I actually don’t have many doubts that Samuel, Aiyuk, and Kittle represent the perfect players for this system. But they combined to miss 21 games last season due to injury. They’ve also lost a good depth piece with Kendrick Bourne leaving for the Patriots. The injury worries and the lack of depth could lead San Francisco towards drafting yet another wideout. (They took Samuel and Hurd on day two of 2019, Aiyuk in the first round in 2020.) The most Kyle Shanahan move of all would be drafting Florida tight end Kyle Pitts.
The Niners are in contention for best 1-2-3, but “depth” …? I think they lack it.
DeVante Parker, Will Fuller, Mike Gesicki, Lynn Bowden, Preston Williams
Adding Fuller was necessary; Parker and Gesicki were the only two Dolphins last season to top 400 receiving yards and running back Myles Gaskin was third on the team in that category with 388 in 10 games. Miami isn’t done and they could target Devonta Smith or Kyle Pitts with pick three.
Corey Davis, Jamison Crowder, Denzel Mims, Keelan Cole, Braxton Berrios, Chris Herndon
We can’t say much yet about Mims or how Davis will perform in New York, but by adding Davis and Cole, they’ve given themselves four options; which is three more than they had for most of last season. Trading down and drafting a WR or Pitts would move the needle a lot here.
D.J. Chark, Marvin Jones, Laviska Shenault, Tyler Eifert, Collin Johnson
It looks better than a 1-15 team has any right to look, maybe. That’s because they signed Jones and Shenault was only 22 last season. Chark was only 24. Jacksonville will draft Trevor Lawrence first, but they also have picks 25, 33, 45, and 65. That’s four more opportunities to give Lawrence yet another weapon. It’s a pretty top-heavy tight end class, with Pitts as the only player at his position guaranteed to go in the first. Penn State’s Pat Freiermuth might fit here.
Top-Heavy - Surface-level Offenses
Tyreek Hill, Travis Kelce, Mecole Hardman, Byron Pringle
Demarcus Robinson caught 45 of 59 targets and Sammy Watkins caught 37 of 55. They combined for 887 yards and five touchdowns. They aren’t signed and Kansas City is out of cap room for now. Will the Chiefs regret taking Clyde Edwards-Helaire over Tee Higgins and Michael Pittman, etc? The depth is gone, for now, but it’s early to say that Patrick Mahomes can’t turn some of these unknowns into knowns.
Justin Jefferson, Adam Thielen, Irv Smith, Olabisi Johnson
Even when a team makes the best WR pick of 2020 and the other guy catches 14 touchdowns, you can have poor pass-catching depth. Smith, an Alabama alum, was only 22 last season and he has potential. Johnson has a little potential. But Minnesota could target a receiver at pick 14, even after having taken Jefferson in the first last year. This would not be “crazy” if people had opted to go with the narrative that the Bucs were successful because of their array of talented weapons. Besides, Thielen is turning 31 in August and that will make him one of the oldest starting wideouts in the league.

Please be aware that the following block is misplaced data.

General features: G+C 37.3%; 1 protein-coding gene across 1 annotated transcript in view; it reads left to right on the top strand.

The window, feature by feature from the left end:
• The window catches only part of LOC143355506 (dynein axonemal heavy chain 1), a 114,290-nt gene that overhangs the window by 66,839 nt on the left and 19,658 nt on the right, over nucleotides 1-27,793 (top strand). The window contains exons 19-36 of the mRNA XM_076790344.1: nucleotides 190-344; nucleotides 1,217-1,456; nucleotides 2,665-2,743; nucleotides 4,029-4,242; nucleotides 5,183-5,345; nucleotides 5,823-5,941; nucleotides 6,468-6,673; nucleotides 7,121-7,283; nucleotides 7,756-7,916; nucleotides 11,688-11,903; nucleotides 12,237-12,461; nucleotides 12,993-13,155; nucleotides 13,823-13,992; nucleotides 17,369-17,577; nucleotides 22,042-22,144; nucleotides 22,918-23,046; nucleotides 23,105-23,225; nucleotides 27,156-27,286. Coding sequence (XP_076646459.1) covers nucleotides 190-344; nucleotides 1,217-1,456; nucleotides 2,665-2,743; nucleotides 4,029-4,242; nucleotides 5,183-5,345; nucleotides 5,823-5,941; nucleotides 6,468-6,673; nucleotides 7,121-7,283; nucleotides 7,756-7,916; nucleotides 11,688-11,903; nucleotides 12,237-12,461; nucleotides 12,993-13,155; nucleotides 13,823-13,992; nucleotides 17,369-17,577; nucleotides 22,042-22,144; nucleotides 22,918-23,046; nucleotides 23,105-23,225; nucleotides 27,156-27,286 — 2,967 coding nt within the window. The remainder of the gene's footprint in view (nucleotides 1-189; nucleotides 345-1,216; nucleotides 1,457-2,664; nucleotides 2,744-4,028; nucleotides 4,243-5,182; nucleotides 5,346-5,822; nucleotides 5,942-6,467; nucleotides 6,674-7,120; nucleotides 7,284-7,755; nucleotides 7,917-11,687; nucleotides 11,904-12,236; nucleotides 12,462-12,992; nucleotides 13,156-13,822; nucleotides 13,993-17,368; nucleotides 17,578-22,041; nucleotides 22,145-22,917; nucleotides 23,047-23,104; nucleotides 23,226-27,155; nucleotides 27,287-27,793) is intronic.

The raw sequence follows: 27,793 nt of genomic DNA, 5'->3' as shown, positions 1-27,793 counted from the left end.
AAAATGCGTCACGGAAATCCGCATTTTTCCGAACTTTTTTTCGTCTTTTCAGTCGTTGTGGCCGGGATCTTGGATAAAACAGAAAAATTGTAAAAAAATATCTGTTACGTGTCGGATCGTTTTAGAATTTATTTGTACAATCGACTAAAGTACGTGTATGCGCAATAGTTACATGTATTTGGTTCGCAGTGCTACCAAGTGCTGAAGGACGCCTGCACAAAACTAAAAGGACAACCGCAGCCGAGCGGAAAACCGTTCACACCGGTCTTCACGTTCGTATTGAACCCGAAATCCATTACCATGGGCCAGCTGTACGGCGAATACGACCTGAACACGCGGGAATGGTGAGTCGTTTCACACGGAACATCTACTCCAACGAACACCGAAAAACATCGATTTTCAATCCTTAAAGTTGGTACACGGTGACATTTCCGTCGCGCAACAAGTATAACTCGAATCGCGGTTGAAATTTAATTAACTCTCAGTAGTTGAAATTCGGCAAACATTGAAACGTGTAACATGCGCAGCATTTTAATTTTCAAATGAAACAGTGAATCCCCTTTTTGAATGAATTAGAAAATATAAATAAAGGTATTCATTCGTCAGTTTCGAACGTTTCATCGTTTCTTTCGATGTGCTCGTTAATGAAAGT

KENNY GOLLADAY*, Darius Slayton, Sterling Shepard, John Ross, Evan Engram, Kyle Rudolph, Levin Toilolo, Dante Pettis
Slayton didn’t take a big step forward last season, so as of now, New York still lacks a number one option. They’ve got two decent twos and an okay tight end and probably a need for more help through the draft. It’s bordering on “bad depth” but soon you’ll see how much worse it can really get.
Update: 12:38 PM - Golladay is apparently headed to the Giants. This slides Slayton and Shepard down a peg and afirms Ross as no better than a gadget option. Golladay/Slayton could be a good duo, with Shepard as the number three, and it might be of near equal value to what the Lions had with Golladay/Marvin Jones/Hockenson in 2020.
Robert Woods, Cooper Kupp, Tyler Higbee, Van Jefferson
There are two other Rams to watch: tight end Brycen Hopkins and receiver Trishton Jackson. But neither played in 2020 and Jefferson, a second round pick, was of little consequence as a rookie. LA has a solid 1-2 — and Matthew Stafford should bring a lot more out of these players than Jared Goff was able to — but they must be considering a veteran addition like a Sammy Watkins reunion or an Antonio Brown gamble.
Terry McLaurin, Curtis Samuel, Logan Thomas
The Samuel addition gives Washington an interesting 1-2, but depth is sorely lacking.
Allen Robinson, Darnell Mooney, Anthony Miller, Jimmy Graham, Cole Kmet
They’re reportedly shopping Miller, but that may be contingent on signing someone like Golladay. Kmet was only 21 last season, catching 28 passes for 243 yards. Mooney is a 24-year-old who is beeping loud on many radars. But Chicago is going after receiver help for obvious reasons.
D.J. Moore, Robby Anderson, Ian Thomas
After losing Curtis Samuel, the number three receiver becomes … Omar Bayless? Brandon Zylstra? Keith Kirkwood? Anybody looking at Moore and Anderson and thinking Carolina’s a “good spot” for a quarterback is completely overlooking the fact that the Panthers are one injury away from being the Jets or Eagles of last season.
DK Metcalf, Tyler Lockett, Gerald Everett, Will Dissly, Colby Parkinson, Freddie Swain, Penny Hart, Luke Willson
My biggest fear in life? It’s not spiders, skydiving, or speeches. It’s saying that Seattle lacks the wide receiver depth that they need and then having a person disagree with me on the internet. I do understand that you may have a different opinion than me and I support your right to disagree with me on the internet.